The Master of Ceremonies of one of the food and wine sessions

Can you imagine anything better than having a great lunch of Provencal food, accompanied by a glass of your favorite Sablet wine - all followed by a relaxing couple of hours reading a great book???

The real Jean Marcellin and the caricature "St. Marcellin"
One of the highlights of last year’s  Journée  was  a striking theme beautifully illustrated by  Jean Marcellin,  a celebrated cartoonist, which added great deal of fun to the scene.  M.  Marcellin  had designed posters for the Journée (signed copies of which were available for purchase).   He spared no time or thought when personalizing the messages he added to anyone who purchased one of his prints or illustrated books,  and wished him to sign it.  Even though he spent several minutes on each one, it was a pleasure to watch him work as one waited for their turn. The posters showed authors from all over France and other parts of the world parachuting into Sablet for the “Journée” and a fictional character “St Marcellin” packing his bags and heading for our village for La Journee.  I just couldn't resist buying two posters and two of his books on a pictorical history of Fairs and Markets in Provence - one for Maison des Pelerins and one for La Baume des Pelerins.
I have included a number of pictures of this year’s “Journée” – I hope you will enjoy some of the scenes .
With many, many thanks for all our neighbors in Sablet who work very hard to make our Journee du Livre
the success it is.

Meet the Press

Monday, September 12, 2011

Bandits, Crusaders and Other Travellers

In the last blog, Paul made the following comment:
"Those old men, the wine makers, are the sons of wine makers, the grandsons of wine makers, the great grandsons and so on,  for 50 generations, for 1000 years.   The depth of human-time is palpable. If one listens to these beams, to these stones, one can see the people down through time, in the streets, in the fields, growing the grapes, making the wine, sitting at the little café, telling the stories, and laughing."

     I have also had the same feeling about the Village and our house - the story below tells of one of the times when you just wish the walls could talk!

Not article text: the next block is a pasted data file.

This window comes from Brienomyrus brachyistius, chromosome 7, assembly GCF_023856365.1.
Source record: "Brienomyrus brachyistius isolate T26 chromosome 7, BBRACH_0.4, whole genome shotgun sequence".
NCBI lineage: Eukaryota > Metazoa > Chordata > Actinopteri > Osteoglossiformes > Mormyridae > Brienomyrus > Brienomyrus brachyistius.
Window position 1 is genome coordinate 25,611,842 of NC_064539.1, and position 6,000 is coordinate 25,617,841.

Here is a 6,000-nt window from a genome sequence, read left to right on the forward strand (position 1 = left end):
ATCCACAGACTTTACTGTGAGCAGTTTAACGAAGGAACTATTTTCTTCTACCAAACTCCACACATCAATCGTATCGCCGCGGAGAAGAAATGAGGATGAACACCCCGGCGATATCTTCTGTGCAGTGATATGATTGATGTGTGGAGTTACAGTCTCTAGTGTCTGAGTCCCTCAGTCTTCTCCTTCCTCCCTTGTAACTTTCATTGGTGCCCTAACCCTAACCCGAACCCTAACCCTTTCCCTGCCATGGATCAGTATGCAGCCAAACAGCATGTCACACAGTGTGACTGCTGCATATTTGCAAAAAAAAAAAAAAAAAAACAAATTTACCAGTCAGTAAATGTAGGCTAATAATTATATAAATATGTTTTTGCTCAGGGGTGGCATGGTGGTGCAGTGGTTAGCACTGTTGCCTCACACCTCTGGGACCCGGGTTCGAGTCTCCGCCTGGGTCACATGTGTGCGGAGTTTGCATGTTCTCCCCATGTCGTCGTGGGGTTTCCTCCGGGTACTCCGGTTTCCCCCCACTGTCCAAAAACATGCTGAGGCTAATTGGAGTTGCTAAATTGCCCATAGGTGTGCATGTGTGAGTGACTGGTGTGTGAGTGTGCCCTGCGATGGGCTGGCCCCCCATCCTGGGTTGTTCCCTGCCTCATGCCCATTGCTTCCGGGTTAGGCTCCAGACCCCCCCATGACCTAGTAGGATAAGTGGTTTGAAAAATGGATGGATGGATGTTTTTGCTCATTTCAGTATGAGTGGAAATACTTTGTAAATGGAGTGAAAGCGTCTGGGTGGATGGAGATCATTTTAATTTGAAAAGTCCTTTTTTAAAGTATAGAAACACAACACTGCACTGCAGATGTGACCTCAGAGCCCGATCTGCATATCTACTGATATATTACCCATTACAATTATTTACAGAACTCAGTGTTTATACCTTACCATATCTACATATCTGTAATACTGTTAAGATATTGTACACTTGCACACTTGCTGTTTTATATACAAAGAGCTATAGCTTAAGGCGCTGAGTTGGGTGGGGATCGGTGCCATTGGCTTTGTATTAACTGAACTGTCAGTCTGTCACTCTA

Le Plan de Dieu or God’s Plain which stretches  between the towns of Orange and Vaison la Romaine, is a wide open plain – today renowned for its wonderful wines.  When I first saw the signposts,  I thought, “Oh .. how nice – the locals obviously believe that the area is as beautiful as a little heaven on earth!”   

    It is definitely a very beautiful area….
                     BUT…..  the story of the name is a just a little different!

     I recently read in *Mary Roblee Henri’s 1969 novel (A Farmhouse in Provence) that 'Autrefois' - In the old days,  this large open, scrubby plain, was positively  notorious –  known as a place where anyone planning to travel, was quite literally putting their life in God’s hands!  Why?  Because travelers were frequently attacked and robbed by gangs of roving Bandits, that one certainly needed God’s  assistance to make it from one end of the Plain to the other.  Moreover,  no sane person in those times would ever, ever have made that trip at night!

 But that was then ..............                                                                                       Today, the same drive is very, very pleasant.....Particularly at night!

     As I found out, very late one dark February evening, after a long flight from San Francisco, via London and Marseille – when  driving this route  to our then recently purchased home in Sablet - for the first time - by myself – at night.  
What a welcome!  

     Rounding a bend in the road and crossing the Ouveze River, the brightly illuminated Campanile on the Church of St. Nazaire came into view and  
stood out like a beacon against the landscape, casting its glow over our 
"petit village", outlining the rooftops and guiding the way across the dark plain, saying “Bienvenue à Sablet”.


    The Romanesque Church and its bell tower were built between the 12th and 14th Centuries (original building and renovations), on the highest point in the village with narrow "ruelles" (little streets) curling up around the sandstone hill to reach it.

    Since then, the bells have chimed to mark the hour and half hour – keeping time for the workers in all the surrounding vineyards and farms  -  its tall campanile illuminated each night to guide travelers.

    Winding  through the narrow ruelles on my way up to the house under the bright light –  it struck me just how long the buildings that surrounded me, had been standing here.   Place de’l Eglise (Church Square), and the old Rue des Pelerins (Pilgrim’s Street)  - All these streets were named to reflect their  functions…..  Pilgrims? ……….

     As I unloaded the car and took my  bags into the house,  I couldn’t help thinking,  “I wish these walls could talk”. 

     I went upstairs, to one of my favorite places,  by the window in the bedroom,  overlooking the rooftops and the small streets and stairways.

    I must have sat there for ages ......  just marveling that I was looking out over the rooftops of a village where wine has been made  since Roman times;  where the inhabitants had built a stone fortress  to protect from the invading Sarrasins;  where pilgrims and crusaders had taken refuge en route,  in a village that was once a part of the Holy See; where the Papal Vice Legate once lived – next door to our house (!) - during the years when the Pope resided in Avignon;  where the villagers,  giving thanks for being spared from the plague, built the Chapel of St Roch; ....... and fast forwarding ..... where  Sablet’s neighbor Seguret gave shelter  to members of the French Resistance (les Maquis) during World War 11.